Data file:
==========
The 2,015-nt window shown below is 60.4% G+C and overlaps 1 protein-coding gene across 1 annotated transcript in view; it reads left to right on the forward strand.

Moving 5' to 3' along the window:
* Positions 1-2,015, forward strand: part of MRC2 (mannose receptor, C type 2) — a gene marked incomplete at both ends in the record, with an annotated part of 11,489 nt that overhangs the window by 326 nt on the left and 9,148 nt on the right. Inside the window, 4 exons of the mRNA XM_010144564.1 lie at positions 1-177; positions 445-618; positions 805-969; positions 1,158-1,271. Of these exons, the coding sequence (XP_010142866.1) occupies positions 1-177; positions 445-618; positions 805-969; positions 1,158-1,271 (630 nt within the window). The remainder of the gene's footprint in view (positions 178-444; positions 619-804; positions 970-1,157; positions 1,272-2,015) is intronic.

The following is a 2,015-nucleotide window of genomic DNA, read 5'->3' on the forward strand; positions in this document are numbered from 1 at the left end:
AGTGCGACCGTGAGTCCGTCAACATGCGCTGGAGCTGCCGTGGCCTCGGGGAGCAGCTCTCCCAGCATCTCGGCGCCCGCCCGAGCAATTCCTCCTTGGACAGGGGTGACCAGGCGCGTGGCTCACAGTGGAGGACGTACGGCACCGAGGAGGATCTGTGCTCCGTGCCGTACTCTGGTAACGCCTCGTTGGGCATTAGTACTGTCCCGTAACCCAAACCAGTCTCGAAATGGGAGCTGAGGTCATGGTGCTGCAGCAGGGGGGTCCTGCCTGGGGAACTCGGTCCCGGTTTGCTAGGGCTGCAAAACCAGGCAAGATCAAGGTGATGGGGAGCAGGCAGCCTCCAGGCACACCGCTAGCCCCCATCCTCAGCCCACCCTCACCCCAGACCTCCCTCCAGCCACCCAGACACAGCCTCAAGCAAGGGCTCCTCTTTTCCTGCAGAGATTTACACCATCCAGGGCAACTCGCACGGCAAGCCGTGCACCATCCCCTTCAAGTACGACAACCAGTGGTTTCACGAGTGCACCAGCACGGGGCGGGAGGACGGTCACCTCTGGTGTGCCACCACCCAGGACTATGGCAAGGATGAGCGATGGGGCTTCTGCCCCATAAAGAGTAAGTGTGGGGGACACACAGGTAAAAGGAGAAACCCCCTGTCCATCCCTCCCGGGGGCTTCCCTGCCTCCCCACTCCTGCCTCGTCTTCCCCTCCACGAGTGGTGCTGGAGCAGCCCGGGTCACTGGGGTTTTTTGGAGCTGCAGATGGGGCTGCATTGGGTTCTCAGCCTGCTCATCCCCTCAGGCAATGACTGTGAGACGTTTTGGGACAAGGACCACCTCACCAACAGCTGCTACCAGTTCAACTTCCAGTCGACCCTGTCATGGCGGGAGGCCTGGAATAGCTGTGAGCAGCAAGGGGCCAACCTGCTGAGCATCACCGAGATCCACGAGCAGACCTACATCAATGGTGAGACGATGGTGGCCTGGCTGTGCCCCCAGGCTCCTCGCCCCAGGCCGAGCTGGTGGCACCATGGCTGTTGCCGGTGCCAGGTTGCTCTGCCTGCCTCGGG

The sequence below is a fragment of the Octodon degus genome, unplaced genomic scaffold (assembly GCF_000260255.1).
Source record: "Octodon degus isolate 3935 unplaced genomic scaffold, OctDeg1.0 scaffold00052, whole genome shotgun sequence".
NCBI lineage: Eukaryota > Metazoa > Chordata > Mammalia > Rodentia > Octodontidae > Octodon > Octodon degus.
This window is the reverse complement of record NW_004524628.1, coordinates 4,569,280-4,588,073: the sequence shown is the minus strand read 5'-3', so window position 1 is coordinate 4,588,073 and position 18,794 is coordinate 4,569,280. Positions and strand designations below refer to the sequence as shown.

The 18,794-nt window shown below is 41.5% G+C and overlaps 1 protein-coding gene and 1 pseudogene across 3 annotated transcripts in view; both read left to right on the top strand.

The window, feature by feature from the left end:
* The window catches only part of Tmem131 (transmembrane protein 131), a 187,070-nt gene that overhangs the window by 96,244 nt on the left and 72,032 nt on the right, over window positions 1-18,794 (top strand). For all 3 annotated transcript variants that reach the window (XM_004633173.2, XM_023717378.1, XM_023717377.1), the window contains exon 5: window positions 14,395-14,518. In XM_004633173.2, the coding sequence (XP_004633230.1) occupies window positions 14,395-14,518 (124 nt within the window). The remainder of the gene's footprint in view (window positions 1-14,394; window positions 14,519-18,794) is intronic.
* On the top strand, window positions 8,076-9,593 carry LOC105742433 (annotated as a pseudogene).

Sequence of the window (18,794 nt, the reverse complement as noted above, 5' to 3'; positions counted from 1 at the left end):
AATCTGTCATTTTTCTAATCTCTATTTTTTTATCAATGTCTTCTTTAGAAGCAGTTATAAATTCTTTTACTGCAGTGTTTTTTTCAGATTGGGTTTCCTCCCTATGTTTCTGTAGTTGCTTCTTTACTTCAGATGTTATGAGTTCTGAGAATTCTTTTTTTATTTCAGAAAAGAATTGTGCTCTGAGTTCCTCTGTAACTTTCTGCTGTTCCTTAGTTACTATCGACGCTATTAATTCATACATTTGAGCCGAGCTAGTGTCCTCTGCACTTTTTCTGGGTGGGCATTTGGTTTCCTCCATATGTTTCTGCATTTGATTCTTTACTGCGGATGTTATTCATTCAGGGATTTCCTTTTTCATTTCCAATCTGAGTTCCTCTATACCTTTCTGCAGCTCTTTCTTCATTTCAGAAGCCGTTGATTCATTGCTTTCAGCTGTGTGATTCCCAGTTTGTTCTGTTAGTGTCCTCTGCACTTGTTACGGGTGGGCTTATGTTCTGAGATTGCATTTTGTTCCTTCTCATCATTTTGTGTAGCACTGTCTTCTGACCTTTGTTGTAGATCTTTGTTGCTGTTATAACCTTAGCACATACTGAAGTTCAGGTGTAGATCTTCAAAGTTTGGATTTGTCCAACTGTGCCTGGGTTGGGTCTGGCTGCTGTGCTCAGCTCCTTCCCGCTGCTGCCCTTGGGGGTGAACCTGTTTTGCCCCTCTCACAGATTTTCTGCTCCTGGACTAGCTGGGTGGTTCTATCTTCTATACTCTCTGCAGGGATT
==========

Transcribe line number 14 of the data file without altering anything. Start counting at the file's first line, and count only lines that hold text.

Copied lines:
Sequence of the window (18,794 nt, the reverse complement as noted above, 5' to 3'; positions counted from 1 at the left end):